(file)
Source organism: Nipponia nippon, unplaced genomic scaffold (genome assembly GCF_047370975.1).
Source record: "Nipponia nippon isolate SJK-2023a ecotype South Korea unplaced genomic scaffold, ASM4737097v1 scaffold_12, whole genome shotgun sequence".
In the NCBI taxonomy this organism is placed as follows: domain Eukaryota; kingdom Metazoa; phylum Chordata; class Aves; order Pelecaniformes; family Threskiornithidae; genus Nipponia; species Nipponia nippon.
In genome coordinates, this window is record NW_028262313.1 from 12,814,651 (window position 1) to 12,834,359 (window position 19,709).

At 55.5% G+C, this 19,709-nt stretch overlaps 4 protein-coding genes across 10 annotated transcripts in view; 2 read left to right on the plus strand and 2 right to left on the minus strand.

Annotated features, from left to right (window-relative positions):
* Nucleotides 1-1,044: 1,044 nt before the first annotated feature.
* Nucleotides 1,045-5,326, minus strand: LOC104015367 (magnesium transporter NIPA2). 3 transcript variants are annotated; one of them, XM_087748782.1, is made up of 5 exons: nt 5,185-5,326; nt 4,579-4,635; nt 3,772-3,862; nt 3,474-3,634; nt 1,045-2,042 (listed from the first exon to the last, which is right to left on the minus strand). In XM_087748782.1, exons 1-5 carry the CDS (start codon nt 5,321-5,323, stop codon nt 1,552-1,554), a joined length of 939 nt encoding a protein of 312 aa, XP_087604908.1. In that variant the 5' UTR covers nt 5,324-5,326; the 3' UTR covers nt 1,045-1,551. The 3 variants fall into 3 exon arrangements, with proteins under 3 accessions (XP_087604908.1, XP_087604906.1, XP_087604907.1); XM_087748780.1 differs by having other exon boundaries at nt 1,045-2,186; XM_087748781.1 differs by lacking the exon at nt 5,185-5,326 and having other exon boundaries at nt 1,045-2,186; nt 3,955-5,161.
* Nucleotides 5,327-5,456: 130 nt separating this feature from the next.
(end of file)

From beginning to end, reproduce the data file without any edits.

Source organism: Nipponia nippon, unplaced genomic scaffold (genome assembly GCF_047370975.1).
Source record: "Nipponia nippon isolate SJK-2023a ecotype South Korea unplaced genomic scaffold, ASM4737097v1 scaffold_12, whole genome shotgun sequence".
In the NCBI taxonomy this organism is placed as follows: domain Eukaryota; kingdom Metazoa; phylum Chordata; class Aves; order Pelecaniformes; family Threskiornithidae; genus Nipponia; species Nipponia nippon.
In genome coordinates, this window is record NW_028262313.1 from 12,814,651 (window position 1) to 12,834,359 (window position 19,709).

At 55.5% G+C, this 19,709-nt stretch overlaps 4 protein-coding genes across 10 annotated transcripts in view; 2 read left to right on the plus strand and 2 right to left on the minus strand.

Annotated features, from left to right (window-relative positions):
* Nucleotides 1-1,044: 1,044 nt before the first annotated feature.
* Nucleotides 1,045-5,326, minus strand: LOC104015367 (magnesium transporter NIPA2). 3 transcript variants are annotated; one of them, XM_087748782.1, is made up of 5 exons: nt 5,185-5,326; nt 4,579-4,635; nt 3,772-3,862; nt 3,474-3,634; nt 1,045-2,042 (listed from the first exon to the last, which is right to left on the minus strand). In XM_087748782.1, exons 1-5 carry the CDS (start codon nt 5,321-5,323, stop codon nt 1,552-1,554), a joined length of 939 nt encoding a protein of 312 aa, XP_087604908.1. In that variant the 5' UTR covers nt 5,324-5,326; the 3' UTR covers nt 1,045-1,551. The 3 variants fall into 3 exon arrangements, with proteins under 3 accessions (XP_087604908.1, XP_087604906.1, XP_087604907.1); XM_087748780.1 differs by having other exon boundaries at nt 1,045-2,186; XM_087748781.1 differs by lacking the exon at nt 5,185-5,326 and having other exon boundaries at nt 1,045-2,186; nt 3,955-5,161.
* Nucleotides 5,327-5,456: 130 nt separating this feature from the next.